Perhaps the most notable outgoing free agent the Cubs have had in years, Jake Arrieta is going to get paaaaaaid this winter.
It’s not just because he was so very good in his time with the Cubs, and it’s not just because his agent, Scott Boras, always seems to get top dollar for his starting pitchers. It’s also because the market is sorely lacking in high-end starting pitching this year, and although he’s had his ups and downs, Arrieta was almost quietly brilliant from May until his early-September hamstring injury. And then he closed out his season with a gutty performance in the NLCS, even after his comeback from the hamstring issue was clearly premature, in retrospect.
Arrieta is good, has been good, and will probably continue to be good – though far shy of the Cy Young winner he was in 2015 – for the next few years.
And, such is the case for virtually all starting pitchers who hit free agency in their 30s, the number of years on his next deal will likely outpace those “good” years he has left in his arm.
If you’re the Cubs, you’d love to retain him. But you also have to be realistic about the price and years you’re willing to commit to a soon-to-be-32-year-old pitcher when you’ve already got a significant contract in soon-to-be 34-year-old Jon Lester in the rotation, sizable arbitration raises on the way in the next few years, and a free agent class after 2018 that might make you feel foolish for overspending this winter.
Arrieta has previously been pretty open about wanting a deal in line with other former Cy Young winners who hit free agency, and, if he sticks to those guys, a six-year, $150 million-ish demand is almost certainly going to put him out of the Cubs’ comfort zone.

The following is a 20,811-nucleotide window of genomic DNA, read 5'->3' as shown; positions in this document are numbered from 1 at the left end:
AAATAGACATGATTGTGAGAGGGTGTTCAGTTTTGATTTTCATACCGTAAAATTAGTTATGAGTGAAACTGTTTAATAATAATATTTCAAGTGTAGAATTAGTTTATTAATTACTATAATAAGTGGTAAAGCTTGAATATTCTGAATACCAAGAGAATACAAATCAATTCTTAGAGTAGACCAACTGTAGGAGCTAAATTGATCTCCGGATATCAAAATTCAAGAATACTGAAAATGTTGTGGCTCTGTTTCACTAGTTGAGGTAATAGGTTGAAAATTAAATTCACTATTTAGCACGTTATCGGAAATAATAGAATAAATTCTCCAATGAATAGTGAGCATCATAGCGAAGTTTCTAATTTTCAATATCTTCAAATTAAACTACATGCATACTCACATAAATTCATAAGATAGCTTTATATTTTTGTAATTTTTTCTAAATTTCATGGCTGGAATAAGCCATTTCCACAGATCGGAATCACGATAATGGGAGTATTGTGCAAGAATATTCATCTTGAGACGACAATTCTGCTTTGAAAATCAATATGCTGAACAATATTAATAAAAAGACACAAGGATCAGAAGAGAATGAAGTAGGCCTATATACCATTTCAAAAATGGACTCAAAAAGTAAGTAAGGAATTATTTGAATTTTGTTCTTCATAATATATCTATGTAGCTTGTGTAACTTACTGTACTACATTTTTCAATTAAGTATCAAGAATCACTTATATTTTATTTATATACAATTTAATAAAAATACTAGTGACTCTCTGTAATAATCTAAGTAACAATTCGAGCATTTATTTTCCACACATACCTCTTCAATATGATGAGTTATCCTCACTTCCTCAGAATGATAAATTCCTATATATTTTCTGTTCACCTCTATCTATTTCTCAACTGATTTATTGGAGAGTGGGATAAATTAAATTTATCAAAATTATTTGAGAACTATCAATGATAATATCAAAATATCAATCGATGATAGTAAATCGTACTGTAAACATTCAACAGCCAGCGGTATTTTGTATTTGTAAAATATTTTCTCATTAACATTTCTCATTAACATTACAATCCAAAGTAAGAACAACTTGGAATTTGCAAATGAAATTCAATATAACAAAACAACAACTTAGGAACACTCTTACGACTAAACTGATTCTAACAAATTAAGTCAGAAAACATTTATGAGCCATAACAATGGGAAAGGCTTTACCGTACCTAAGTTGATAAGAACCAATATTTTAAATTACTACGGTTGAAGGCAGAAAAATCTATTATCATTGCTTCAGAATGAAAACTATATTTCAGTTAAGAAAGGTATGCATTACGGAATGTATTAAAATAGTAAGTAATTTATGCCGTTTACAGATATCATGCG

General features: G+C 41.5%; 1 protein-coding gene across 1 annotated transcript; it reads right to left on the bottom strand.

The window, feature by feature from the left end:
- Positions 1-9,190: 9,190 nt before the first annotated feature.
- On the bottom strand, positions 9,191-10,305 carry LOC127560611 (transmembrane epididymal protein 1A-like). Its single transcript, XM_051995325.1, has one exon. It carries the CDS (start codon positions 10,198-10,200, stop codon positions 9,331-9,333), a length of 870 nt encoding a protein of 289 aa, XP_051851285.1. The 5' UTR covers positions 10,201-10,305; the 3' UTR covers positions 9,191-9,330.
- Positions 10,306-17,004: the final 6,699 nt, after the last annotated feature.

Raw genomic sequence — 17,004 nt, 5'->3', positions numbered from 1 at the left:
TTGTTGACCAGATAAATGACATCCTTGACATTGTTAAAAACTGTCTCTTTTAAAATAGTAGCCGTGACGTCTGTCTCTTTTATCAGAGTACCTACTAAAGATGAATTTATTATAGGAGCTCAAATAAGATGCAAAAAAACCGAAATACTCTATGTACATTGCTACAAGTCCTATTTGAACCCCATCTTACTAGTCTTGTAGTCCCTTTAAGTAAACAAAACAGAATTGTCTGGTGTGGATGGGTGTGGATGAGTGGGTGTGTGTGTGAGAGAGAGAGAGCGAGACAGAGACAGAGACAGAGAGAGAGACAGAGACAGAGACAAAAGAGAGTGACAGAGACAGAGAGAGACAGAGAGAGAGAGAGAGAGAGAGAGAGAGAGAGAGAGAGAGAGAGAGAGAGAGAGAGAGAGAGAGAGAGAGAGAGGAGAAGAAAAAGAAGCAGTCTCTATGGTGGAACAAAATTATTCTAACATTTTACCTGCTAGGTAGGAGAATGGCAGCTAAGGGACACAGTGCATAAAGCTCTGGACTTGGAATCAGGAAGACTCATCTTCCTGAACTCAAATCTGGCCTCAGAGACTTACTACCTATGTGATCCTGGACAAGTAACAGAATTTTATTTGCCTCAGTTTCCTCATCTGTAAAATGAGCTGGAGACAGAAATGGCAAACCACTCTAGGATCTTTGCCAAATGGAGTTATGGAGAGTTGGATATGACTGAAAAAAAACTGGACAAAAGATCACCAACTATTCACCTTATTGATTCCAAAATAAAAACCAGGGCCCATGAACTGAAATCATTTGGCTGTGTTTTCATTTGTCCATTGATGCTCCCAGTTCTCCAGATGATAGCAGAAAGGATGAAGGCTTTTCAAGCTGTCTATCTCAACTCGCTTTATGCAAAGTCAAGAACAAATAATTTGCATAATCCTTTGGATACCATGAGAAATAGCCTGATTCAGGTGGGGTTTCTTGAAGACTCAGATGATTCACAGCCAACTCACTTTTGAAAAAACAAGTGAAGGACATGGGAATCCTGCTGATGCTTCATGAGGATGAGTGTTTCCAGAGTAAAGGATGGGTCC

But if the Cubs try to retain him on a much short, much cheaper deal, they may find that Arrieta can get a better offer elsewhere. Perhaps in a large market that seems not to be bothered by the new CBA’s luxury tax rules.
Or so Patrick Mooney suggests in his latest, writing up Arrieta as a good target for the World Series runner-up Dodgers.
I’ll agree with Mooney on the Dodgers’ need in the rotation, despite all that vaunted depth. There’s Clayton Kershaw and Alex Wood, and then there’s Rich Hill (but who knows how long he’ll stay healthy and productive). Behind them, there are a slew of injured and intermittently ineffective starters that very well *COULD* generate a solid rotation, but for a big market club that just came so close to winning it all, I doubt they want to have so many obvious questions in the rotation.
Sure, the Dodgers could try to re-sign Yu Darvish, but you have to wonder if the appetite to do so will be quite the same after Darvish bombed out in two World Series starts. No, you don’t judge his future based on that, and no, you don’t make a signing decision solely on the meatballiest element of your fanbase, but it would be silly to say it’s not at all a factor.
So, then, if the Dodgers want to add a substantial starting pitcher in free agency to supplement a rotation that may very well need it, Arrieta might be a great fit.
That’ll be something to watch.
As for the Cubs and Arrieta, the next step will be the formality of the qualifying offer on November 6.